Dad often talks about the 80’s, about the summers hauling water for the cattle from any source he could find. They would run pipe for miles from a random deep slough that just happened to have water, just to get enough to keep the cattle going. The crops, in several years, were near write-offs, wilting and dying before they could even produce a single seed.

The worst of them all was 1988. Scorching heat and wind in early June, with temperatures regularly in the mid-30’s, obliterated a crop that was already struggling to get out of the ground. That is a year many farmers will remember for the rest of their lives. It didn’t help that grain prices were poor and interest rates were ridiculously high. Many farms didn’t survive this terrible time, and I am glad I have no memories of those days (I was born in 1988).

So, when we get a dry period like we had, that is the mindset farmers of that generation go to. There are few things in farming more terrifying than a drought. It is a dark reminder of the exposure we all have to the whims of Mother Nature.

This rain was a tremendous blessing, and saved the year for this farm. Unfortunately, not everyone was so lucky, and many areas are still in desperate need of rain. Maybe this storm will move us into a wetter cycle. For now though (as soon as it dries up), we will be very busy out in the fields, applying fertilizer, killing weeds, and protecting what is now a crop with real promise. This is what farmers like me live for – raising crops to their full potential.

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It Hasn’t Rained In 42 Days

6 weeks. That’s how much time has passed since the last significant rainfall came to us. That is the longest stretch without rain (at this time of the year) I have seen in my time on the farm. In fact, according to historical data (click here), this has been the driest May in the Weyburn area in nearly two decades – and a whopping 46 years for the Regina area.

It’s dry. No question about it. The wind certainly hasn’t been helping matters either; yesterday, it was gusting up to 60 km/hr, just like it has so many other days this spring. I honestly don’t remember a spring this incessantly windy. It is actually extremely aggravating doing anything outside in wind like we’ve had. Just look at the graph below – it’s from one of our weather stations. That is a lot of windy days! And, that is only from the last month – April was very windy as well.

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The wind has been stripping what little moisture we had in our topsoil out, contributing to what amounts to a rather patchy crop. The good news is that we got a nice rain right at the start of seeding, and our soil was right full of water going coming out of winter. That left us with a nice buffer, and there is still a lot of moisture in our soil profile. Things aren’t desperate, not yet.

For the most part this spring, we actually had very nice seeding conditions. The soil was moist, planting conditions were perfect, and it wasn’t too hot. We really couldn’t have asked for better seeding conditions, and the majority of our crop shows it – our earlier seeded crop looks fantastic.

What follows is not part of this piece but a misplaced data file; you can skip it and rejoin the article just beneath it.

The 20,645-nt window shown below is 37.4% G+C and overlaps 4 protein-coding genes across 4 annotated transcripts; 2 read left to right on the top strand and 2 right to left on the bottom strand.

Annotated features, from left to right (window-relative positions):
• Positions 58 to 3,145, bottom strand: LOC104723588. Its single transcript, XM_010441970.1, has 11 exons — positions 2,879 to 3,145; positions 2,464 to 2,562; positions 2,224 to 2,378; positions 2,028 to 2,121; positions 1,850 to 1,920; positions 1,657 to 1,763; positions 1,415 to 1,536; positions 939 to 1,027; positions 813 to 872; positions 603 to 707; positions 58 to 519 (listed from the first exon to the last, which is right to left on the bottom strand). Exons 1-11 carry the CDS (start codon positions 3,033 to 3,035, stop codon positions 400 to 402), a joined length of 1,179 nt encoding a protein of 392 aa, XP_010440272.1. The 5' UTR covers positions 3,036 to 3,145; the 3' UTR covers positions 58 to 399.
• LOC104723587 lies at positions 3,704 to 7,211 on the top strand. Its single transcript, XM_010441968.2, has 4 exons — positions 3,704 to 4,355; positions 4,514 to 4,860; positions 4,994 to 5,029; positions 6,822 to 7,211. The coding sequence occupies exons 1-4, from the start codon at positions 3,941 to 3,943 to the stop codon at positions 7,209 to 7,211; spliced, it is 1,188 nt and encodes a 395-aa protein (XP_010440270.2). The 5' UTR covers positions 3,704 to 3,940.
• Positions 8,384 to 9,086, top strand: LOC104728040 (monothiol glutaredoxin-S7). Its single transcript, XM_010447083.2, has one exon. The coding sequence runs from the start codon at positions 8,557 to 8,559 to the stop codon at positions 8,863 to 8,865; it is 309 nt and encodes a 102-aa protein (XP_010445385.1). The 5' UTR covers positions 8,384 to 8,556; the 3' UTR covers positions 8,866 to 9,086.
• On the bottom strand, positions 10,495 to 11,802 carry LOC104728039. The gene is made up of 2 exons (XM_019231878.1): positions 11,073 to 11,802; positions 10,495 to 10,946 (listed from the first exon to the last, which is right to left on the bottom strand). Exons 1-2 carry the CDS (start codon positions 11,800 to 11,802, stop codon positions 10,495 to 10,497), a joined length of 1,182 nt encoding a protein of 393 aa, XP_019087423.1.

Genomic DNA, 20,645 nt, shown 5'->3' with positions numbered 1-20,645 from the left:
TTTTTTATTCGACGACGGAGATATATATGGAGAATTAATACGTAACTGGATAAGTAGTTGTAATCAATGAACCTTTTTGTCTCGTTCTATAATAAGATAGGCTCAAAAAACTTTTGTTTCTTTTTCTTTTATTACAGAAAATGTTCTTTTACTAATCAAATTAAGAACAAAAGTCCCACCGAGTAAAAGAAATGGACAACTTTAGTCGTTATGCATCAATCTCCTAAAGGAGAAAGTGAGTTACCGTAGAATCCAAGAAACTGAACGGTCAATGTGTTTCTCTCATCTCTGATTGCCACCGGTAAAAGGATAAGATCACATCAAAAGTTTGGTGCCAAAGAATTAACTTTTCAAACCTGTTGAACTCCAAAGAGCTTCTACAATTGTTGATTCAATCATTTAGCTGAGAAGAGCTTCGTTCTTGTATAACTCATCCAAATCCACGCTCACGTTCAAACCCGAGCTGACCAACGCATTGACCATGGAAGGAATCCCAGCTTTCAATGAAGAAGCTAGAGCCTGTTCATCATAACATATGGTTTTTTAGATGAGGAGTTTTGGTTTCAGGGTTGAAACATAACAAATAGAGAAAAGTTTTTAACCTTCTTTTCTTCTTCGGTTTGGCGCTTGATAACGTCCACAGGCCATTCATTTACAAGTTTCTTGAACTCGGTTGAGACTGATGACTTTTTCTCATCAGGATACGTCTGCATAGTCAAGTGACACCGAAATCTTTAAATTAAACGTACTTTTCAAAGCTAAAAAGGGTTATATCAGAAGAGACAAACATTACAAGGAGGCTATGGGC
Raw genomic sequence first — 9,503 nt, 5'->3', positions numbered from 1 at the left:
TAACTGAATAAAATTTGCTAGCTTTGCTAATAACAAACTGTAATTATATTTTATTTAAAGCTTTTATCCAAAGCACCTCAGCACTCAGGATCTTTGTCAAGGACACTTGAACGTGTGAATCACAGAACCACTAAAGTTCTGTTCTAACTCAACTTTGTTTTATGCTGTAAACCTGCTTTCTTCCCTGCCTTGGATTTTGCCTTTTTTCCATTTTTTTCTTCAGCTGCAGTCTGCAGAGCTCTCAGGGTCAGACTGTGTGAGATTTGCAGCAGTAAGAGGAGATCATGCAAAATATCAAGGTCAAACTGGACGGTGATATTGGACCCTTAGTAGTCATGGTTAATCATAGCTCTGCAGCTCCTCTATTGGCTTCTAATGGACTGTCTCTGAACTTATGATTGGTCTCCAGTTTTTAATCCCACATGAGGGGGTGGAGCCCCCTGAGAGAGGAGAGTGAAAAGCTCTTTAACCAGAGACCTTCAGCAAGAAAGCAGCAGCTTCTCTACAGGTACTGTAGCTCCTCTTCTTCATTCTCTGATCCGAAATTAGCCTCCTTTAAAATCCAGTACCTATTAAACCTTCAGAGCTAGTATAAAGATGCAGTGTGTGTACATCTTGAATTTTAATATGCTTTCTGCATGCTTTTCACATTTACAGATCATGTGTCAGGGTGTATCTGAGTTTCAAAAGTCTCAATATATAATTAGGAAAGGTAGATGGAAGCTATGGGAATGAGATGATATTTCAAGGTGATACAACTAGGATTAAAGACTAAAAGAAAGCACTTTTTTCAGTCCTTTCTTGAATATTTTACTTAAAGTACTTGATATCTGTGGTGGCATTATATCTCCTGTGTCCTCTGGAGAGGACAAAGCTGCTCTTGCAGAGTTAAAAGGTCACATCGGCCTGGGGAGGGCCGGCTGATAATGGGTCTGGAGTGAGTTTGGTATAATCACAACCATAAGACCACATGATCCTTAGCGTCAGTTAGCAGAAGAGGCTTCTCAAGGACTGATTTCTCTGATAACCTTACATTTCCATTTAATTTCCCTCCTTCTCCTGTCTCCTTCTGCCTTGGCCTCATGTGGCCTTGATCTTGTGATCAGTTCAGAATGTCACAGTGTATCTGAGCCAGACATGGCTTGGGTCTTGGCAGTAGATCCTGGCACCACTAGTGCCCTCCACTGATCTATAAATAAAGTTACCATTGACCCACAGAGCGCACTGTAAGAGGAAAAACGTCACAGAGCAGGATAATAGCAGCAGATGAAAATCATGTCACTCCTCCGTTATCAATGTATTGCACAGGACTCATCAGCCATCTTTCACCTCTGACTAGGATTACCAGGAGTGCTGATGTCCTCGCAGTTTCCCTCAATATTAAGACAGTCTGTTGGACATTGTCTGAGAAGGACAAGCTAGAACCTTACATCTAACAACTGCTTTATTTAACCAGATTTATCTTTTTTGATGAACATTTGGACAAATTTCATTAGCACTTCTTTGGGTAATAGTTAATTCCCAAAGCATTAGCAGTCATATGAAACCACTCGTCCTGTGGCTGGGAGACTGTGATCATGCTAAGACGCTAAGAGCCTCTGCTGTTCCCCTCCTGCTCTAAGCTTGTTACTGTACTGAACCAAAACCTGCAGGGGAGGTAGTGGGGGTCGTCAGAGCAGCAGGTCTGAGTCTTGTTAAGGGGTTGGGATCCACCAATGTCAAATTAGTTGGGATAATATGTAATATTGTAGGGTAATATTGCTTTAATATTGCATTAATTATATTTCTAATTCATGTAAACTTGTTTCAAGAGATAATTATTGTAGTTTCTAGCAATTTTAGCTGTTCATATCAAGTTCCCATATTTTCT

The last third of the crop we planted really needs a rain. Only about half to three-quarters of that later seeded crop has emerged so far, with the rest of it still sitting in the ground, waiting for moisture. The result is a patchy crop that is going to be all over the place for maturity.

The one crop suffering more than anything else is our winter wheat. The extensive soil 20170605_123530moisture reserves the other crops are enjoying are long gone for this fall-seeded crop, and it is hurting. We probably have a week to get a rain on this crop before it truly begins to fail. Crops just can’t survive that long without water. Six weeks of dry, windy weather is a lot to ask of any plant.

It has been a long time since our farm experienced a drought. In the last 10 years, we have been far more worried about excess moisture than being short of it. in 2011, we had 17 inches of rain between April and August; and we were saturated to begin with. This year, we have had a half inch of rain since March. Undoubtedly, that is a better situation to be in; there are a lot of farmers up north that are desperate for the dry weather we have been having. Being too wet brings all sorts of problems that we are all too familiar with.

It is too early to give up on this crop. It has a lot of things going for it, especially the early seeded acres. But we are running out of time for the rain to start. If we haven’t seen significant rainfall by the end of the next two weeks, we will be in trouble. Simply put, we need rain and we need it now. If only Mother Nature cared!

 

Going From One Extreme To Another

Every year is different. Generally, you can classify years by how their weather patterns. Last year was dry, 2014 was wet, 2013 was cool and wet, 2012 was hot and wet, and so on. This year… this year doesn’t seem to fit any sort of normal pattern. We had one of the driest, warmest winters of the past couple decades, followed by an abnormally warm and dry spring. Seeding started in mid-April, earlier than ever, and we were seeding into progressively drier soil.

Day after day the wind blew dust in our faces and whipped around any unprotected soil. Vehicles and equipment were layered with a dust so fine and so thick you could hardly stand it. Forecasts were calling for a hot and dry summer, and the unceasing wind drove what moisture we had out of the ground. We were on the brink of a drought unlike anything we (in this area, that is) had seen in many, many years.

Six weeks later, I spend each day looking at the sky, hoping for just one more day without rain! What the hell happened?

Somewhere around the middle of May, something changed. A freak rainfall event, one that should never have occurred in our persistent dry pattern, gave us a much needed rainfall, one that got our crop out of the ground. Ever since then, we just keep getting more and more and more rain. Over the last month, we have gotten more rainfall than we got in the entire 2015 growing season.